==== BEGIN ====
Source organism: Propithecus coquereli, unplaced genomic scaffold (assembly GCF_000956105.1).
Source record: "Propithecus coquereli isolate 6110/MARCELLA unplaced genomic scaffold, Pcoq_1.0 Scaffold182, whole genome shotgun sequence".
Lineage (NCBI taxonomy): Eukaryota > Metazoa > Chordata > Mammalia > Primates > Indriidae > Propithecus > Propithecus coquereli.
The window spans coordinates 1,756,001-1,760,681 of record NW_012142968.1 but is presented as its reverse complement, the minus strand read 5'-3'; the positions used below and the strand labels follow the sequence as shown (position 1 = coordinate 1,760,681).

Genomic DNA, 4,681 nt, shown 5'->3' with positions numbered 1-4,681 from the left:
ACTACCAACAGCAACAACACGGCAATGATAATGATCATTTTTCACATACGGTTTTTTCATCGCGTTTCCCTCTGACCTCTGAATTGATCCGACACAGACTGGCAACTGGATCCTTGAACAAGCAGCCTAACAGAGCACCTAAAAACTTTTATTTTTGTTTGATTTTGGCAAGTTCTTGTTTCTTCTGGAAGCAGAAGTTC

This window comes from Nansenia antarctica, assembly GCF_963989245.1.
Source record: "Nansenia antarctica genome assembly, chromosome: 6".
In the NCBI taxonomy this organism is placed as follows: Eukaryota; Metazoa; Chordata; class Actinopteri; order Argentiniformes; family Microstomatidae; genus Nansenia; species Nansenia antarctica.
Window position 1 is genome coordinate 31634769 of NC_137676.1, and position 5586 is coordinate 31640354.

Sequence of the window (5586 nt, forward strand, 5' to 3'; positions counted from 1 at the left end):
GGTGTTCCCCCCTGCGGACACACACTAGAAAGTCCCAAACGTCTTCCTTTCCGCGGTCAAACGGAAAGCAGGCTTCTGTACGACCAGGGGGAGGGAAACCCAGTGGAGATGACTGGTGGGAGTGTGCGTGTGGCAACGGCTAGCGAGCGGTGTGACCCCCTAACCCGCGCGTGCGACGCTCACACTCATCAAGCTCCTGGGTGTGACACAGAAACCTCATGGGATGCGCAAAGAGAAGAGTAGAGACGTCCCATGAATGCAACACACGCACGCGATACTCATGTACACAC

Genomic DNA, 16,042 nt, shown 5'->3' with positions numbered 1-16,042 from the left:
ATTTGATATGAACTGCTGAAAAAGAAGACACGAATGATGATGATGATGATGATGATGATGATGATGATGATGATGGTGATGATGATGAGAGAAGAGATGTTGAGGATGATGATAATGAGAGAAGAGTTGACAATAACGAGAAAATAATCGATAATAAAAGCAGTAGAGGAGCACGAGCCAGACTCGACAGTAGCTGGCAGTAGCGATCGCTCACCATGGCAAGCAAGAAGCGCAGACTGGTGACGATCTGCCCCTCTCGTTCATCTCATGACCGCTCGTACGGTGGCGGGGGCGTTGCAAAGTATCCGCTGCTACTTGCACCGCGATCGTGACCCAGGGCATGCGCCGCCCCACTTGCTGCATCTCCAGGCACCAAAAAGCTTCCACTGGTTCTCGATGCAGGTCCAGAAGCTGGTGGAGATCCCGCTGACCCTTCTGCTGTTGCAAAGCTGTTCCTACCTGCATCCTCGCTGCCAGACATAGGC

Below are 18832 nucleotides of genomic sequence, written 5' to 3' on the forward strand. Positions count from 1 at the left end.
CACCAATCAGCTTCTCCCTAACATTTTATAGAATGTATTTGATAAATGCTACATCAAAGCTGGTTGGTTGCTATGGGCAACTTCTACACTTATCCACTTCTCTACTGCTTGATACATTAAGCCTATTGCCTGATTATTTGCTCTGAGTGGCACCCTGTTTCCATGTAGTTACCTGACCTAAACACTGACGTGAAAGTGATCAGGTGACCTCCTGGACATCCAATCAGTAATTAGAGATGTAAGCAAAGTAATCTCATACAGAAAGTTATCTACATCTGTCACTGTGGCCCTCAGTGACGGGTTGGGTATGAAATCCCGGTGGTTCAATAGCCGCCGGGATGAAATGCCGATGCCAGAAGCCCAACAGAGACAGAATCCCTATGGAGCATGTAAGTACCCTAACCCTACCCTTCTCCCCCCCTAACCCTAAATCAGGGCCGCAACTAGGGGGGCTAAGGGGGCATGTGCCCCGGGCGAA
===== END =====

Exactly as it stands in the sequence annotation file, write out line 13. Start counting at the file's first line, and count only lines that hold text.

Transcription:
Genomic DNA, 16,042 nt, shown 5'->3' with positions numbered 1-16,042 from the left: